So, I have lived both ways, a life that was impossible to eat without welfare and a life where money is not as much of an issue (these are my inlaws not us) and they are contributing as are their peers who are as well or if not more well off, Doctors, business owners and lawyers. I’m not saying they don’t indulge in luxury, but they are sharing.
    Are there people on both sides abusing the system, and power? Always. But I think people forget that we are family and friends and coexist. I TRY (doesn’t happen always) to ask myself, what if that was my Mom, Husband, kid, or sister. How would I react or feel if they were in the situation? That usually keeps me grounded. My husband got a text this morning, (paraphrased)…”If this___ happens a Democrat does this___, and a Republican would do this___…. At the end it said a Republican would find this funny and pass it on, a democrat would delete it, I passed it on…..” We both rolled our eyes. I just can’t figure out why it has to be us against them, black and white, this or that, and if you ask one side a question you are automatically the enemy. Life is gray. Well that sound bleak, how about, life is a rainbow!
    Thanks for letting me rant.
    PS do you have any old posts on baptism or know of any scholarly resources I can research the subject? My youngest is wanting to be baptized, and my family is super excited, I am as well but, they say it must be in public, and my oldest son is a bit shy, so I was wondering what the scholarly consensus was on that. They quoted the, “if you deny me in front of man I will deny you” verse. I think if the kid is shy it is between him and God, and the reason there were a bunch of people around when Jesus and everyone was being baptized back in the day was that they were waiting in line for their turn. Don’t worry, I won’t send the pitchforks you way, it more for my peace of mind, anyway, they will both probably be on display in the town square, just kidding. Thanks, Alice. J

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    • Thanks, Alice. We share more background than you might think.

      I haven’t written anything on baptism, but I should. Most of the material I’ve read on the subject is pretty much academic (not very accessible to the average reader). Probably the best place to start is in something called The Anchor Bible Dictionary: it is a six-volume set that many public libraries have. There is an online version as well, but you might have to pay for that. It has a good article on baptism. Another source, obviously Catholic, is New Advent. This is a website with articles written by priests and scholars. Naturally I don’t agree with everything I read there, but it is a very good starting point. If I run across anything else, I will post again.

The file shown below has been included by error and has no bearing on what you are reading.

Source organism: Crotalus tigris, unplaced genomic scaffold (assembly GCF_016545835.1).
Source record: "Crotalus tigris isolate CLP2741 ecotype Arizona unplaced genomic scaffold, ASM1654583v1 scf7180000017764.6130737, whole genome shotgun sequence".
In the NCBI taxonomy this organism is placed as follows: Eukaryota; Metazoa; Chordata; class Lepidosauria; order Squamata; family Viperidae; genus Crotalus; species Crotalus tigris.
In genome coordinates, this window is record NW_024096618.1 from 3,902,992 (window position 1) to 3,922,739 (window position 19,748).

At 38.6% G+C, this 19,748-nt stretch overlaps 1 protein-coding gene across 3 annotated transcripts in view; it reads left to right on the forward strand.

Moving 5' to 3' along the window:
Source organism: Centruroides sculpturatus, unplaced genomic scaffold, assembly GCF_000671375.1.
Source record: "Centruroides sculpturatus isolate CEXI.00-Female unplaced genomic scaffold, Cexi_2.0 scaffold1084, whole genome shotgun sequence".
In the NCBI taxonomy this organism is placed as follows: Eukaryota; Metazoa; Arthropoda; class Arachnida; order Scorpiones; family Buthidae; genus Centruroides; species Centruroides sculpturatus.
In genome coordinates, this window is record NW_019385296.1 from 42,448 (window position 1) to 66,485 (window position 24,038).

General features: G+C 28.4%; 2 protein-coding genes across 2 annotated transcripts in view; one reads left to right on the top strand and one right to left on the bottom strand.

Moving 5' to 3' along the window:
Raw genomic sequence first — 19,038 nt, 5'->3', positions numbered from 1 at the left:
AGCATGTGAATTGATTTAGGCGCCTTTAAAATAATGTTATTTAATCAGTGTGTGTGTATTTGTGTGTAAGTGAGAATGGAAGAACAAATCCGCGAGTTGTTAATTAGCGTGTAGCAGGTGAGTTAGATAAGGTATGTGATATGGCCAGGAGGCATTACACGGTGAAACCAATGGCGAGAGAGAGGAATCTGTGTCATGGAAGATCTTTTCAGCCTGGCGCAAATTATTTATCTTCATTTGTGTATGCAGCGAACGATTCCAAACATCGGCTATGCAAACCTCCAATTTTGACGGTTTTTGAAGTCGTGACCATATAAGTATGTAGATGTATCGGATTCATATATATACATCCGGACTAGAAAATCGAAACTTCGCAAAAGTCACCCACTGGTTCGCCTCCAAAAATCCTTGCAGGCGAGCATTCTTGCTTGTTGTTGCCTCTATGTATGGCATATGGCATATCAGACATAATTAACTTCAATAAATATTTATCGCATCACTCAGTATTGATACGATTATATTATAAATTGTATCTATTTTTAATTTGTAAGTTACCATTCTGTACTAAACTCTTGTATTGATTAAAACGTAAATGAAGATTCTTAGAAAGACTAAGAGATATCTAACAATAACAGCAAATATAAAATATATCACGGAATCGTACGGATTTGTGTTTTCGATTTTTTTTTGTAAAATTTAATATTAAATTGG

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      • Thank you so much, I will make a trip to the library soon. I am fascinated by this actually, I learned that some denominations require you to be baptized again when you join them. I was baptized as a baby in the Lutheran church and again as a 20 year old in a Church of Christ in Olympia, WA.(I added location because it is quite different than the COCs in Texas) My experience there was You must be baptized to be saved… I didn’t chose the church because of denomination, but because I worked with the pastor at a grocery store.( it was a start up, lol). My mother in law said when she joined the Baptist church they made her get baptized. She had already been in the COC. Also what baffles me is this church membership thing, they want you to sign your life away, like the military…
        Again thank you, I can’t wait to research this and gain some perspective as I am a very questioning individual.
        *I apologize about my wordy-ness I have a hard time getting directly to the point.

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        • No apologies necessary, Alice. Baptism is an interesting phenomenon; some churches refuse to re-baptize because the “action” is supposed to be divine, not human. Others insist that you be baptized into a specific denomination. It does have roots in Judaism and likely even earlier religions. Happy hunting!